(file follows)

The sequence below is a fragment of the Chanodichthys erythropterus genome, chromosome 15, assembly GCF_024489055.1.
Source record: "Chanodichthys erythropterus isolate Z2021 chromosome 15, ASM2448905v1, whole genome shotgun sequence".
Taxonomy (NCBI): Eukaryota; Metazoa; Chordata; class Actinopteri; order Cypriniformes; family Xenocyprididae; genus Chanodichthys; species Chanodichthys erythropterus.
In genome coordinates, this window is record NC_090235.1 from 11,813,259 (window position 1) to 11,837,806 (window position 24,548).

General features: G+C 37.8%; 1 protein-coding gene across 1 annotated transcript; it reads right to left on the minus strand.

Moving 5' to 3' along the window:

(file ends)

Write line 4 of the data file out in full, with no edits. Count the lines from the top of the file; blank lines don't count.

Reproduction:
In genome coordinates, this window is record NC_090235.1 from 11,813,259 (window position 1) to 11,837,806 (window position 24,548).